It is important to understand the loan process if you need to borrow money to purchase your home. This loan is called a mortgage. It uses the house as collateral. Traditionally, mortgages have been paid back over 30 years. A 15-year mortgage is quite common now. Some lenders offer other mortgage lengths, but 30-year and 15-year are the most common. You can get all the details from your mortgage provider. So what's involved in the loan process?
A pre-qualification is sometimes the beginning point of getting a mortgage. Usually a loan officer asks a potential buyer a few basic questions, but doesn't verify the answers. This really doesn't have any impact on the house buying process. The best first step is to start off by getting pre-approved since it is more valuable than pre-qualification.
Getting pre-approved demonstrates to a seller that you are a ready and able buyer. Pre-approvals are fairly simple. Your lender will pull your credit reports. Looking at your payment history and your lines of credit, they can determine an amount for which you can qualify. This does not guarantee a loan. Pre-approval directs you to limit your house search for ones you can afford. It also gives you some leverage in negotiation. Having a letter from a lender that indicates you are ready to make a purchase is helpful. Sometimes it's even necessary.
Once you've determined how much house you can afford, you find one and make an offer. What happens when you have an accepted offer? You begin the loan application process.
Loan Application Process
The loan application process begins with the borrower completing the loan application. This application is simple, but more is required. You will be furnished with a list of information and documents that are required. Some of the items that on this list will likely be:
- employment verification
- pay stubs (2 months)
- W-2s (2 years)
- tax returns (2 years)
- bank account statements (2 months)
- list of assets (property, investments, retirement accounts, etc)
- list of debt (auto, credit card, current mortgage, etc)
- property info (address, expected sales price, etc)
- type of mortgage (fixed or adjustable; conventional, FHA, VA, or USDA; etc)
You will also need to be prepared to explain any blemishes on your credit report - delinquencies, bankruptcies, collections, etc.
Once this information is compiled, you will be furnished with a Good Faith Estimate. This will explain the terms of the mortgage and provide you with a good estimate of the costs associated with your loan. The law requires that the GFE be provided to you within three business days of submitting the application and all necessary documents.
The Good Faith Estimate includes the interest rate, monthly payment of interest and principal plus insurance, and closing costs. Closing costs fees consist of loan origination, title search, pre-paid taxes and insurance, appraisal, inspection, brokerage commission, home warranty, and points (the amount charged to reduce the mortgage interest rate).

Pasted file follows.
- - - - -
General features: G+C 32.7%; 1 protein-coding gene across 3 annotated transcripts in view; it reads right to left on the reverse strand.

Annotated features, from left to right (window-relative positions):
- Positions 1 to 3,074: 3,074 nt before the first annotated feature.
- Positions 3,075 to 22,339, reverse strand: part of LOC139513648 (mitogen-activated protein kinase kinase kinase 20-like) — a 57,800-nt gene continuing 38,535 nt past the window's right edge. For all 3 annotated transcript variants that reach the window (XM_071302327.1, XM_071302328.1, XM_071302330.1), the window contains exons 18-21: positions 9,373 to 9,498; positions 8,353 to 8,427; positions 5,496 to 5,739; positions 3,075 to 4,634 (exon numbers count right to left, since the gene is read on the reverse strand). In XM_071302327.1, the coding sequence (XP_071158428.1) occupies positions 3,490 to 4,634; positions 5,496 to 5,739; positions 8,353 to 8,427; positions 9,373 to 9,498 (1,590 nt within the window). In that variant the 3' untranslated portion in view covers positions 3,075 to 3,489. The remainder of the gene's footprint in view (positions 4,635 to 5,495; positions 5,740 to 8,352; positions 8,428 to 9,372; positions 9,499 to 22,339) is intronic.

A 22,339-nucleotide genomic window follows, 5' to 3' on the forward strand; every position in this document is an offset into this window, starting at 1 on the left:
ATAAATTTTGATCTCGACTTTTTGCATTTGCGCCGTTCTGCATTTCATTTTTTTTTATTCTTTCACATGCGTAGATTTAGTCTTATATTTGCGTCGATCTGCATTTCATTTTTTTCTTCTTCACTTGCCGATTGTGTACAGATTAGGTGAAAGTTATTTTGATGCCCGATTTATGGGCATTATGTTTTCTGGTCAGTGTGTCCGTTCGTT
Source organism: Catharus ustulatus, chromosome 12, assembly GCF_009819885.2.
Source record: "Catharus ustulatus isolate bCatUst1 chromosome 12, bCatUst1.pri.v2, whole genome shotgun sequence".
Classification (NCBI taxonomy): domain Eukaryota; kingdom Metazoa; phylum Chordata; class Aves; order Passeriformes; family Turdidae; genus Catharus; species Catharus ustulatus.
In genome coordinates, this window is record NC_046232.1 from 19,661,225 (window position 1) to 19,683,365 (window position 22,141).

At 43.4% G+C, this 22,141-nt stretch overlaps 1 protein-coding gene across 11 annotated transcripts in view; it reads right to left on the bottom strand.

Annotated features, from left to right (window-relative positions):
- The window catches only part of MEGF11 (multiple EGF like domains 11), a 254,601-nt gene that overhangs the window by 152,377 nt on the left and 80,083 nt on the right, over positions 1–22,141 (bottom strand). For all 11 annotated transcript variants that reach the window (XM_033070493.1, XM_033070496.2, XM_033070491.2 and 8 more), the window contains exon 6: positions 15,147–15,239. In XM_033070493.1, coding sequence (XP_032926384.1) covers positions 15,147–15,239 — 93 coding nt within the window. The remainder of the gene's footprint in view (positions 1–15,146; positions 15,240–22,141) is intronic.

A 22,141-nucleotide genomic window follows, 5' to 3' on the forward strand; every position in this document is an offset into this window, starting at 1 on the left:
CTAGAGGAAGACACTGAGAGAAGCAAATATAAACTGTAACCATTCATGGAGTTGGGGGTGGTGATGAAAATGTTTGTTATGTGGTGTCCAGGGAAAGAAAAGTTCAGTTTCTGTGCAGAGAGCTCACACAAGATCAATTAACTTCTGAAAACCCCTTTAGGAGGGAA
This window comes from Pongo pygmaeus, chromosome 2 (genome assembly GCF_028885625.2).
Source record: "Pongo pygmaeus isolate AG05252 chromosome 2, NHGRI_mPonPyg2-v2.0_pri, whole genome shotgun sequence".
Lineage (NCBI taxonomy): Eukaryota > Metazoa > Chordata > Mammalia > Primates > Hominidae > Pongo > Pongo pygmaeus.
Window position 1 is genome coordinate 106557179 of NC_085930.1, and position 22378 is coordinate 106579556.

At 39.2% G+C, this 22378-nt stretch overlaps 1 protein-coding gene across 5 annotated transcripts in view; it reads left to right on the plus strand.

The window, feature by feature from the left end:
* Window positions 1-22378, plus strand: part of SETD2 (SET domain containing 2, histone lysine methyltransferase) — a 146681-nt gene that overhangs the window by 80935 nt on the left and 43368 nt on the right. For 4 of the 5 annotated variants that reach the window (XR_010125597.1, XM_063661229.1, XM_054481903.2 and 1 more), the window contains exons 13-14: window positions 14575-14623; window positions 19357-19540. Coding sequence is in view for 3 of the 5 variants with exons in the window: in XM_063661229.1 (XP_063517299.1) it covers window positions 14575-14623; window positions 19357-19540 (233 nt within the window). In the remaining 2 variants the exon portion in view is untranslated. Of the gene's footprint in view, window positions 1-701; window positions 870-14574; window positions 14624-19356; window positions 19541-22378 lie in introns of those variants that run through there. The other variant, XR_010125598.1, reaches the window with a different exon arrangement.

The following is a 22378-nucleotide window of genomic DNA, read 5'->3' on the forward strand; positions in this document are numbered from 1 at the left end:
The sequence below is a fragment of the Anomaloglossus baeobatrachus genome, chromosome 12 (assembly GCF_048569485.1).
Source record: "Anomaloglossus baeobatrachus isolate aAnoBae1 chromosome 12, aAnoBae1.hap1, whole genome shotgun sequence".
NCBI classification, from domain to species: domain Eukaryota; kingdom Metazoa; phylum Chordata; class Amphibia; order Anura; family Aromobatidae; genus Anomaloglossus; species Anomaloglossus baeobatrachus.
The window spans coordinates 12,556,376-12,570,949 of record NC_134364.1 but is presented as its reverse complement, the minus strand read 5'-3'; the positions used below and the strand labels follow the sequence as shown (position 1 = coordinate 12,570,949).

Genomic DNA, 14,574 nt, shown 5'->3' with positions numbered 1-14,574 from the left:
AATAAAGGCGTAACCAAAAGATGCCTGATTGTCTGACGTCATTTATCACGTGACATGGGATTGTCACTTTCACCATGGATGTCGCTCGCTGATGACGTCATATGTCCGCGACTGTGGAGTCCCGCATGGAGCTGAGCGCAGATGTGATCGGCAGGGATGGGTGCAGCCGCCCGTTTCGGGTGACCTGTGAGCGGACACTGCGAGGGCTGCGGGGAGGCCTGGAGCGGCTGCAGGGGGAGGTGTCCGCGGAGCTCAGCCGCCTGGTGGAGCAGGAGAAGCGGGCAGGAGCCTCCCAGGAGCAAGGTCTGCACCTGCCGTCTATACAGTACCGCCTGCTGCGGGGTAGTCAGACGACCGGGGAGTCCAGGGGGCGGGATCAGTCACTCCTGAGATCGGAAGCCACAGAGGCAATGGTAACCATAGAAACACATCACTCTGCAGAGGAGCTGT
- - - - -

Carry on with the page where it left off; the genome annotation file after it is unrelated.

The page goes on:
Once all the information necessary to supply the Good Faith Estimate had been furnished to the lender, the mortgage loan process begins.
Mortgage Loan Process
Many mortgage lenders have loan processors. These individual gather all the documentation you've provided. The information is reviewed and assembled in a file for the underwriter. The processor will also set in motion securing your credit report and employment verification. The will also order the appraisal and title search. Some order the home inspection while others leave it to you.
Mortgage Loan Underwriting
Underwriting is the process of closely examining all of the information collected as it relates to the home loan you are attempting to get. It is the underwriter's responsibility to determine your capacity to repay the loan. The underwriter also has to ensure that you and the property are eligible for the loan product you are trying to get. This process is to eliminate any potential fraud.
After the thorough review, the underwriter either approves or rejects the loan. An approval may or may not contain some conditions. One condition could be a detailed explanation of a credit blemish.
Interest Rate Lock and Pre-Closing
The interest rate is locked in at a rate following the initial approval. Since interest rates fluctuate each day the bond markets function, it is important to know the exact rate to determine the payment. You and the loan officer determine when the lock happens.
After the loan has been approved by the underwriter, a few more things happen before closing. Title insurance is ordered to make sure you really get the house when you close on it. This protects you from any surprise that someone else can claim ownership of the house. Pre-closing also ensures there are no more questions or unanswered questions about the house, buyer, or loan. When all conditions have been addressed, the closing gets scheduled.
We talk about the five parts of a standard mortgage: collateral, principle, interest, taxes and insurance. Source: Video: Mortgage Basics: What is a Mortgage? – realtor.com®
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